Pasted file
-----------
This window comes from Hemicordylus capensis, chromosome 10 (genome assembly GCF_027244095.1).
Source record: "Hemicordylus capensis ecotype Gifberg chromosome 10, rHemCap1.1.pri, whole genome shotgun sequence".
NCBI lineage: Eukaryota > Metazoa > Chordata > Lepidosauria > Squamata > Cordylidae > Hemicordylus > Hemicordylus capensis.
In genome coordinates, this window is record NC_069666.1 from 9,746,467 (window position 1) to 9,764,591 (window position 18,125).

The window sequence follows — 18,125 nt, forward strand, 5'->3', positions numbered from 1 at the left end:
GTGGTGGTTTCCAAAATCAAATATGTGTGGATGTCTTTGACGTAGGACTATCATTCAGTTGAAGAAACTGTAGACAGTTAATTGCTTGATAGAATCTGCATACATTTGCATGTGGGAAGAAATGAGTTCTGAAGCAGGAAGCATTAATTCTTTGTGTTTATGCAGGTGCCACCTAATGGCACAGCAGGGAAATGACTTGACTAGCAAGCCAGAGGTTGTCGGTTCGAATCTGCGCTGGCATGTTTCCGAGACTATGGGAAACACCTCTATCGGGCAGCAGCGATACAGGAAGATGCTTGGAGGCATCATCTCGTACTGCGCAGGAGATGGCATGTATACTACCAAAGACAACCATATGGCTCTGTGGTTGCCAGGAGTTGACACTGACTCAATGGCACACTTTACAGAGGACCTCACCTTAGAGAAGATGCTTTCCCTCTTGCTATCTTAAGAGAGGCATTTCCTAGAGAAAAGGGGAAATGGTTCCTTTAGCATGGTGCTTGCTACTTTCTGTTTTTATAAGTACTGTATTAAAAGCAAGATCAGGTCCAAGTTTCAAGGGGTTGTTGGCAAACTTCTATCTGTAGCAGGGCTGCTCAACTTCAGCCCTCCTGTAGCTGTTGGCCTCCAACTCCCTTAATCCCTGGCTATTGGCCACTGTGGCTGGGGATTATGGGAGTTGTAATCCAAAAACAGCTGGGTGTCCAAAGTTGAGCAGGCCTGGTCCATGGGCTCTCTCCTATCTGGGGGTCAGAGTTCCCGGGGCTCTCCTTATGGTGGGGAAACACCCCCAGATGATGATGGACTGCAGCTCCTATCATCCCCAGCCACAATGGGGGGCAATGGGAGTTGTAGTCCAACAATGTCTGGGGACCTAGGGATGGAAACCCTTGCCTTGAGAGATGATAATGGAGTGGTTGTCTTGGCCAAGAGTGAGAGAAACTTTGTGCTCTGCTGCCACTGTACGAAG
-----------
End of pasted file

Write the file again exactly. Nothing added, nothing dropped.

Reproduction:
This window comes from Hemicordylus capensis, chromosome 10 (genome assembly GCF_027244095.1).
Source record: "Hemicordylus capensis ecotype Gifberg chromosome 10, rHemCap1.1.pri, whole genome shotgun sequence".
NCBI lineage: Eukaryota > Metazoa > Chordata > Lepidosauria > Squamata > Cordylidae > Hemicordylus > Hemicordylus capensis.
In genome coordinates, this window is record NC_069666.1 from 9,746,467 (window position 1) to 9,764,591 (window position 18,125).

The window sequence follows — 18,125 nt, forward strand, 5'->3', positions numbered from 1 at the left end:
GTGGTGGTTTCCAAAATCAAATATGTGTGGATGTCTTTGACGTAGGACTATCATTCAGTTGAAGAAACTGTAGACAGTTAATTGCTTGATAGAATCTGCATACATTTGCATGTGGGAAGAAATGAGTTCTGAAGCAGGAAGCATTAATTCTTTGTGTTTATGCAGGTGCCACCTAATGGCACAGCAGGGAAATGACTTGACTAGCAAGCCAGAGGTTGTCGGTTCGAATCTGCGCTGGCATGTTTCCGAGACTATGGGAAACACCTCTATCGGGCAGCAGCGATACAGGAAGATGCTTGGAGGCATCATCTCGTACTGCGCAGGAGATGGCATGTATACTACCAAAGACAACCATATGGCTCTGTGGTTGCCAGGAGTTGACACTGACTCAATGGCACACTTTACAGAGGACCTCACCTTAGAGAAGATGCTTTCCCTCTTGCTATCTTAAGAGAGGCATTTCCTAGAGAAAAGGGGAAATGGTTCCTTTAGCATGGTGCTTGCTACTTTCTGTTTTTATAAGTACTGTATTAAAAGCAAGATCAGGTCCAAGTTTCAAGGGGTTGTTGGCAAACTTCTATCTGTAGCAGGGCTGCTCAACTTCAGCCCTCCTGTAGCTGTTGGCCTCCAACTCCCTTAATCCCTGGCTATTGGCCACTGTGGCTGGGGATTATGGGAGTTGTAATCCAAAAACAGCTGGGTGTCCAAAGTTGAGCAGGCCTGGTCCATGGGCTCTCTCCTATCTGGGGGTCAGAGTTCCCGGGGCTCTCCTTATGGTGGGGAAACACCCCCAGATGATGATGGACTGCAGCTCCTATCATCCCCAGCCACAATGGGGGGCAATGGGAGTTGTAGTCCAACAATGTCTGGGGACCTAGGGATGGAAACCCTTGCCTTGAGAGATGATAATGGAGTGGTTGTCTTGGCCAAGAGTGAGAGAAACTTTGTGCTCTGCTGCCACTGTACGAAG